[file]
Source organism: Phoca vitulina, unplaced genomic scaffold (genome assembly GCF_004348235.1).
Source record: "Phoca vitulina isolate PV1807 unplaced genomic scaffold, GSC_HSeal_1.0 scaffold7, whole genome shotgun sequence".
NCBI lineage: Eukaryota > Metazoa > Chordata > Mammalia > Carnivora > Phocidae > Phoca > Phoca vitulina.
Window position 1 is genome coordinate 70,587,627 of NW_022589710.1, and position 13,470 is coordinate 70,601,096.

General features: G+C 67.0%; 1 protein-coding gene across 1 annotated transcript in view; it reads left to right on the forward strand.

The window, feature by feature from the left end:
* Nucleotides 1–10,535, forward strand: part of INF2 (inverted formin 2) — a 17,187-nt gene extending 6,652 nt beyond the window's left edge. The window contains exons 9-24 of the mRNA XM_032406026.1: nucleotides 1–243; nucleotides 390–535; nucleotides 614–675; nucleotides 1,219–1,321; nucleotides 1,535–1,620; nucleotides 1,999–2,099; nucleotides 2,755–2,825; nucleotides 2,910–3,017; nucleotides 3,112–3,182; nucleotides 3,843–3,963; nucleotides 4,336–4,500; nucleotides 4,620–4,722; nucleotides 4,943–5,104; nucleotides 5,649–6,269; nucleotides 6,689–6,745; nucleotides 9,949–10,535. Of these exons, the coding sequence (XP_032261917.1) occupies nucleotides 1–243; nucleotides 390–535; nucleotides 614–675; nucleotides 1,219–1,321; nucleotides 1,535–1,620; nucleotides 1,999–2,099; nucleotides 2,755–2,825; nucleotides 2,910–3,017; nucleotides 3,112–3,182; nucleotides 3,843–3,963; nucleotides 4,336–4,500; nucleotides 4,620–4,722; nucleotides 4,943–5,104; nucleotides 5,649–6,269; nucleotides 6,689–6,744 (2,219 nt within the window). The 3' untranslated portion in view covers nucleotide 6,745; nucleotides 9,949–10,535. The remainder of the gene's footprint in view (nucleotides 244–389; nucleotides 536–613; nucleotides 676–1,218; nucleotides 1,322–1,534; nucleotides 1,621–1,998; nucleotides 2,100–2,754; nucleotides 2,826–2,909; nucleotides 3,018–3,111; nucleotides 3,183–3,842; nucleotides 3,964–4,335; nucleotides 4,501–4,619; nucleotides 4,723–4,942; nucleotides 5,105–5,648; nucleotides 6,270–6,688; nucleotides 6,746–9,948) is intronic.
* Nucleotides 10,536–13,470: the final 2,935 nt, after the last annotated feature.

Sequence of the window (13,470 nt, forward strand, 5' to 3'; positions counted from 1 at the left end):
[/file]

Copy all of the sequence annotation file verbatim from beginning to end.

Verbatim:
Source organism: Phoca vitulina, unplaced genomic scaffold (genome assembly GCF_004348235.1).
Source record: "Phoca vitulina isolate PV1807 unplaced genomic scaffold, GSC_HSeal_1.0 scaffold7, whole genome shotgun sequence".
NCBI lineage: Eukaryota > Metazoa > Chordata > Mammalia > Carnivora > Phocidae > Phoca > Phoca vitulina.
Window position 1 is genome coordinate 70,587,627 of NW_022589710.1, and position 13,470 is coordinate 70,601,096.

General features: G+C 67.0%; 1 protein-coding gene across 1 annotated transcript in view; it reads left to right on the forward strand.

The window, feature by feature from the left end:
* Nucleotides 1–10,535, forward strand: part of INF2 (inverted formin 2) — a 17,187-nt gene extending 6,652 nt beyond the window's left edge. The window contains exons 9-24 of the mRNA XM_032406026.1: nucleotides 1–243; nucleotides 390–535; nucleotides 614–675; nucleotides 1,219–1,321; nucleotides 1,535–1,620; nucleotides 1,999–2,099; nucleotides 2,755–2,825; nucleotides 2,910–3,017; nucleotides 3,112–3,182; nucleotides 3,843–3,963; nucleotides 4,336–4,500; nucleotides 4,620–4,722; nucleotides 4,943–5,104; nucleotides 5,649–6,269; nucleotides 6,689–6,745; nucleotides 9,949–10,535. Of these exons, the coding sequence (XP_032261917.1) occupies nucleotides 1–243; nucleotides 390–535; nucleotides 614–675; nucleotides 1,219–1,321; nucleotides 1,535–1,620; nucleotides 1,999–2,099; nucleotides 2,755–2,825; nucleotides 2,910–3,017; nucleotides 3,112–3,182; nucleotides 3,843–3,963; nucleotides 4,336–4,500; nucleotides 4,620–4,722; nucleotides 4,943–5,104; nucleotides 5,649–6,269; nucleotides 6,689–6,744 (2,219 nt within the window). The 3' untranslated portion in view covers nucleotide 6,745; nucleotides 9,949–10,535. The remainder of the gene's footprint in view (nucleotides 244–389; nucleotides 536–613; nucleotides 676–1,218; nucleotides 1,322–1,534; nucleotides 1,621–1,998; nucleotides 2,100–2,754; nucleotides 2,826–2,909; nucleotides 3,018–3,111; nucleotides 3,183–3,842; nucleotides 3,964–4,335; nucleotides 4,501–4,619; nucleotides 4,723–4,942; nucleotides 5,105–5,648; nucleotides 6,270–6,688; nucleotides 6,746–9,948) is intronic.
* Nucleotides 10,536–13,470: the final 2,935 nt, after the last annotated feature.

Sequence of the window (13,470 nt, forward strand, 5' to 3'; positions counted from 1 at the left end):